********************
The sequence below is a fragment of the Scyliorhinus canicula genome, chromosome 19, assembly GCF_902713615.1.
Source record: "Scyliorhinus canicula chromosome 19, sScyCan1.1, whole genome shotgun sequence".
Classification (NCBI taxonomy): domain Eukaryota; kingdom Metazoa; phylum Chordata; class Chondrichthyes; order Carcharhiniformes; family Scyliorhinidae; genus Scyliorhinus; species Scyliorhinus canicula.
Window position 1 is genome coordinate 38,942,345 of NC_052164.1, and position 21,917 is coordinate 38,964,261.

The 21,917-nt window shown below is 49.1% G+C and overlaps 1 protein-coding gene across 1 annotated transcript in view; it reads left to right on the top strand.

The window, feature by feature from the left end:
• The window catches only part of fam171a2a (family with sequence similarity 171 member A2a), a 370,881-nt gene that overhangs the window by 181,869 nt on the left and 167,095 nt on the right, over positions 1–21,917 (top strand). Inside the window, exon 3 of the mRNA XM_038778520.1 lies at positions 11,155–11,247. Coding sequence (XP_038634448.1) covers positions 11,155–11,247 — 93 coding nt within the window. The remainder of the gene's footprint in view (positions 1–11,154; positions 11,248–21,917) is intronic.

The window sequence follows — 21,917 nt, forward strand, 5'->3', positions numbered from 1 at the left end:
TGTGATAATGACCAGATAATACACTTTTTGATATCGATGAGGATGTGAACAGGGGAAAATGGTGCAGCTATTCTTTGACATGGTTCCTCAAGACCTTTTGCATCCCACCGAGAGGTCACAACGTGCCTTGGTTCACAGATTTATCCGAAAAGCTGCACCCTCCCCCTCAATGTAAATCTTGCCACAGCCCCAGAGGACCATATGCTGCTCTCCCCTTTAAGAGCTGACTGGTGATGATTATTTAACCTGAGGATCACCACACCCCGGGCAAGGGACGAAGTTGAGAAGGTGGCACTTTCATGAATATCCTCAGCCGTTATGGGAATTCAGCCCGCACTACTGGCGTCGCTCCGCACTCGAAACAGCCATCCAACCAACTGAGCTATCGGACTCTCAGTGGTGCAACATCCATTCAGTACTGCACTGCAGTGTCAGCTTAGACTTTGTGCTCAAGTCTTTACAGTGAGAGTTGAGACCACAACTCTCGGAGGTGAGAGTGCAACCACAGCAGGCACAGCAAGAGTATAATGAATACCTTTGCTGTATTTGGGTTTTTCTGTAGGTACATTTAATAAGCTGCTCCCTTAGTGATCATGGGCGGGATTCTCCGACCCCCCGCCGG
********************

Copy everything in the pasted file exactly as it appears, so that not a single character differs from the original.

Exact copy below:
The sequence below is a fragment of the Scyliorhinus canicula genome, chromosome 19, assembly GCF_902713615.1.
Source record: "Scyliorhinus canicula chromosome 19, sScyCan1.1, whole genome shotgun sequence".
Classification (NCBI taxonomy): domain Eukaryota; kingdom Metazoa; phylum Chordata; class Chondrichthyes; order Carcharhiniformes; family Scyliorhinidae; genus Scyliorhinus; species Scyliorhinus canicula.
Window position 1 is genome coordinate 38,942,345 of NC_052164.1, and position 21,917 is coordinate 38,964,261.

The 21,917-nt window shown below is 49.1% G+C and overlaps 1 protein-coding gene across 1 annotated transcript in view; it reads left to right on the top strand.

The window, feature by feature from the left end:
• The window catches only part of fam171a2a (family with sequence similarity 171 member A2a), a 370,881-nt gene that overhangs the window by 181,869 nt on the left and 167,095 nt on the right, over positions 1–21,917 (top strand). Inside the window, exon 3 of the mRNA XM_038778520.1 lies at positions 11,155–11,247. Coding sequence (XP_038634448.1) covers positions 11,155–11,247 — 93 coding nt within the window. The remainder of the gene's footprint in view (positions 1–11,154; positions 11,248–21,917) is intronic.

The window sequence follows — 21,917 nt, forward strand, 5'->3', positions numbered from 1 at the left end:
TGTGATAATGACCAGATAATACACTTTTTGATATCGATGAGGATGTGAACAGGGGAAAATGGTGCAGCTATTCTTTGACATGGTTCCTCAAGACCTTTTGCATCCCACCGAGAGGTCACAACGTGCCTTGGTTCACAGATTTATCCGAAAAGCTGCACCCTCCCCCTCAATGTAAATCTTGCCACAGCCCCAGAGGACCATATGCTGCTCTCCCCTTTAAGAGCTGACTGGTGATGATTATTTAACCTGAGGATCACCACACCCCGGGCAAGGGACGAAGTTGAGAAGGTGGCACTTTCATGAATATCCTCAGCCGTTATGGGAATTCAGCCCGCACTACTGGCGTCGCTCCGCACTCGAAACAGCCATCCAACCAACTGAGCTATCGGACTCTCAGTGGTGCAACATCCATTCAGTACTGCACTGCAGTGTCAGCTTAGACTTTGTGCTCAAGTCTTTACAGTGAGAGTTGAGACCACAACTCTCGGAGGTGAGAGTGCAACCACAGCAGGCACAGCAAGAGTATAATGAATACCTTTGCTGTATTTGGGTTTTTCTGTAGGTACATTTAATAAGCTGCTCCCTTAGTGATCATGGGCGGGATTCTCCGACCCCCCGCCGG